Diane Johnson: Dashiell Hammett: A Life; Random House; New York.

Spade sat down in the armchair beside the table and without any preliminary, without an introductory remark of any sort, began to tell the girl about a thing that had happened some years before in the Northwest. He talked in a steady matter-of-fact voice that was devoid of emphasis or pauses, though now and then he repeated a sentence slightly rearranged, as if it were important that each detail be related exactly as it happened. – Tbe Maltese Falcon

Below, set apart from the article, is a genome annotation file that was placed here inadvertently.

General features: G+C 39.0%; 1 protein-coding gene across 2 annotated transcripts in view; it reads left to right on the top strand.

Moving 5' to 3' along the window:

The story that Spade told the girl had absolutely nothing to do with recover­ing the “dingus,” the “Black Bird”; he explained, “A man named Flitcraft had left his real-estate-office, in Tacoma, to go to luncheon one day and had never returned.” Spade’s job was to find the man and to find out what had happened to him. In effect, his job as a detective is not unlike the task faced by a biographer. While Spade’s story was essentially unmotivated, just a means by which to kill sometime until Joel Cairo arrived, biographer Diane Johnson, whose previous book is a collection of essays entitled Terrorists and Novelists, has a reason to tell the story of Dashiell Hammett. One possible motive could be that Hammett is, modestly, fashionable today thanks to a film made by German director Wim Wenders, based on a novel by Joe Gores, and made available through Coppola’s Zoetrope organiza­tion. Gores, who has written a number of detective books, served a stint as an investigator in order to write his hard­-boiled Hammett, wherein the title character is forced by circumstances to aid the Pinkerton Agency, for which Hammett actually worked. The plot is so-so, the telling is often vulgar, and several punches are thrown (all the way to literally bashing in heads) throughout, so it has all the elements for a modern movie. Still, both the Wenders and Gores versions of Hammett must have had but a tangential effect on Johnson who, the evidence in The New York Review of Books seems to indicate, is a serious critic, not one to address herself to a minor genre like detective fiction­–unless it can be used to support a grander theme. Johnson is shrewd; she knows that she cannot simply bleat out her adulation for Hammett, that she must write “in a steady matter-of-fact voice…devoid of emphasis.” And her biography becomes a report that would make a Continental Op smile.